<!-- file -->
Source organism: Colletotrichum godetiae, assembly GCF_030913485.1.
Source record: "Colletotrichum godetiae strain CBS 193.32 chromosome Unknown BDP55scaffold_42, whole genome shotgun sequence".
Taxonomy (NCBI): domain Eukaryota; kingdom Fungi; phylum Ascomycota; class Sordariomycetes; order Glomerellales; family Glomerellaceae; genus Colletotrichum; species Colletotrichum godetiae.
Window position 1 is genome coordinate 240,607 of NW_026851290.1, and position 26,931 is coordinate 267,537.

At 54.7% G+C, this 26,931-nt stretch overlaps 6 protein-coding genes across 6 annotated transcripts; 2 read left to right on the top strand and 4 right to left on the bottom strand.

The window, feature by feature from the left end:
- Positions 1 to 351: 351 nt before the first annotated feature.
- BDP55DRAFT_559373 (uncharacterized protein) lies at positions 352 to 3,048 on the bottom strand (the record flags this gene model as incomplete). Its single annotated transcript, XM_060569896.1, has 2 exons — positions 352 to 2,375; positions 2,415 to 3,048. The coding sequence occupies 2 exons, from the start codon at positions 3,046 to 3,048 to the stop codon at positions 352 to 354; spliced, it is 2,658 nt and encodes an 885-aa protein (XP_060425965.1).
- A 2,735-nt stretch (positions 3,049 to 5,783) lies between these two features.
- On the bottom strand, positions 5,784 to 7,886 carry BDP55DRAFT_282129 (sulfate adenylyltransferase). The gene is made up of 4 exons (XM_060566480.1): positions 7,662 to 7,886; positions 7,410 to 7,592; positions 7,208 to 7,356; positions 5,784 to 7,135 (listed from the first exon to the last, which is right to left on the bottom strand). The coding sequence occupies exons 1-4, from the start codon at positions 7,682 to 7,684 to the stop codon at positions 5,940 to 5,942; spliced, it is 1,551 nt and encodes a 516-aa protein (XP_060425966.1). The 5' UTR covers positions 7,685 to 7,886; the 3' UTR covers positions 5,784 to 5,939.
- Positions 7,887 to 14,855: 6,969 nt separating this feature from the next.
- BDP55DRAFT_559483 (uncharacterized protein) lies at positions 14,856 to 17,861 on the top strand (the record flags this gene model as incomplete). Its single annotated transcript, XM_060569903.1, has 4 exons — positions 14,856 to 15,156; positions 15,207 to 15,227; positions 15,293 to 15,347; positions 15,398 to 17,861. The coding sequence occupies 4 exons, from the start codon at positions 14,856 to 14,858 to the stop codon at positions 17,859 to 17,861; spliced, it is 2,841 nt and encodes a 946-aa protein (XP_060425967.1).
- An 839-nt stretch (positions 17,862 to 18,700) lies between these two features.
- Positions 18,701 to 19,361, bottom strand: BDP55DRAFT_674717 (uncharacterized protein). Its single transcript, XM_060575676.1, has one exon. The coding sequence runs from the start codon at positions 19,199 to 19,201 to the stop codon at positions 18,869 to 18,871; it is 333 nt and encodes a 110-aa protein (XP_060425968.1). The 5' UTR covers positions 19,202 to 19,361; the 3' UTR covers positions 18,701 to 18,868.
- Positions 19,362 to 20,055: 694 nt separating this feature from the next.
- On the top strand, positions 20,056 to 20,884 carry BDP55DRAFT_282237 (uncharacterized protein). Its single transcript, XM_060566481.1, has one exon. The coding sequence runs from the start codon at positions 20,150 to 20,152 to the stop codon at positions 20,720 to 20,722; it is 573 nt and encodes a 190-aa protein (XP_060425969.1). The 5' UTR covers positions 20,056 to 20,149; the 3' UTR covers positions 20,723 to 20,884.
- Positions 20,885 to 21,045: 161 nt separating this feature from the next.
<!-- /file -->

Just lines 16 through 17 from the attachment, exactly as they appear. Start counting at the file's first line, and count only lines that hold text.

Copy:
- On the top strand, positions 20,056 to 20,884 carry BDP55DRAFT_282237 (uncharacterized protein). Its single transcript, XM_060566481.1, has one exon. The coding sequence runs from the start codon at positions 20,150 to 20,152 to the stop codon at positions 20,720 to 20,722; it is 573 nt and encodes a 190-aa protein (XP_060425969.1). The 5' UTR covers positions 20,056 to 20,149; the 3' UTR covers positions 20,723 to 20,884.
- Positions 20,885 to 21,045: 161 nt separating this feature from the next.